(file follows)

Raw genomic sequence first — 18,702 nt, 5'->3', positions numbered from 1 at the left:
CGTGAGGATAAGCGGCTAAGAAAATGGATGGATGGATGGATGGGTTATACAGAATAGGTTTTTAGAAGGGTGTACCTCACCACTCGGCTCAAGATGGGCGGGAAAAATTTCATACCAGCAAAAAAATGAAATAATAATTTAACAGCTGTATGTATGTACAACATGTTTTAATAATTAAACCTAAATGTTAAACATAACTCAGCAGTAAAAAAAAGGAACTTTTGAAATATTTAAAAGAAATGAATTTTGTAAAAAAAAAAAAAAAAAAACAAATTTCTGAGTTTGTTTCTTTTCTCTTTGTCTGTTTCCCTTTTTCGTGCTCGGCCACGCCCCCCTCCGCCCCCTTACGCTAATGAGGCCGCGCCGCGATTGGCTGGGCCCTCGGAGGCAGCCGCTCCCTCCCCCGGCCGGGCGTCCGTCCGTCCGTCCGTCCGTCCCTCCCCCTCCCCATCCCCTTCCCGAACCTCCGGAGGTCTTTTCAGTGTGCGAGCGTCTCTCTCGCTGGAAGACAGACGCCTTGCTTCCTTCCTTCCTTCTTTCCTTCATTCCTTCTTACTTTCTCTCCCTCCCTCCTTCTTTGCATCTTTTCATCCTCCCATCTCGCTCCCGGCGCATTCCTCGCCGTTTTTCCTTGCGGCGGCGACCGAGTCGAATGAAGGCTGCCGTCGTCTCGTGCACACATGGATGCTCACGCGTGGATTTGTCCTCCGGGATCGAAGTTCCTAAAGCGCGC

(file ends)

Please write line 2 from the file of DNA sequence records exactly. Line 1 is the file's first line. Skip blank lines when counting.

CGTGAGGATAAGCGGCTAAGAAAATGGATGGATGGATGGATGGGTTATACAGAATAGGTTTTTAGAAGGGTGTACCTCACCACTCGGCTCAAGATGGGCGGGAAAAATTTCATACCAGCAAAAAAATGAAATAATAATTTAACAGCTGTATGTATGTACAACATGTTTTAATAATTAAACCTAAATGTTAAACATAACTCAGCAGTAAAAAAAAGGAACTTTTGAAATATTTAAAAGAAATGAATTTTGTAAAAAAAAAAAAAAAAAAACAAATTTCTGAGTTTGTTTCTTTTCTCTTTGTCTGTTTCCCTTTTTCGTGCTCGGCCACGCCCCCCTCCGCCCCCTTACGCTAATGAGGCCGCGCCGCGATTGGCTGGGCCCTCGGAGGCAGCCGCTCCCTCCCCCGGCCGGGCGTCCGTCCGTCCGTCCGTCCGTCCCTCCCCCTCCCCATCCCCTTCCCGAACCTCCGGAGGTCTTTTCAGTGTGCGAGCGTCTCTCTCGCTGGAAGACAGACGCCTTGCTTCCTTCCTTCCTTCTTTCCTTCATTCCTTCTTACTTTCTCTCCCTCCCTCCTTCTTTGCATCTTTTCATCCTCCCATCTCGCTCCCGGCGCATTCCTCGCCGTTTTTCCTTGCGGCGGCGACCGAGTCGAATGAAGGCTGCCGTCGTCTCGTGCACACATGGATGCTCACGCGTGGATTTGTCCTCCGGGATCGAAGTTCCTAAAGCGCGC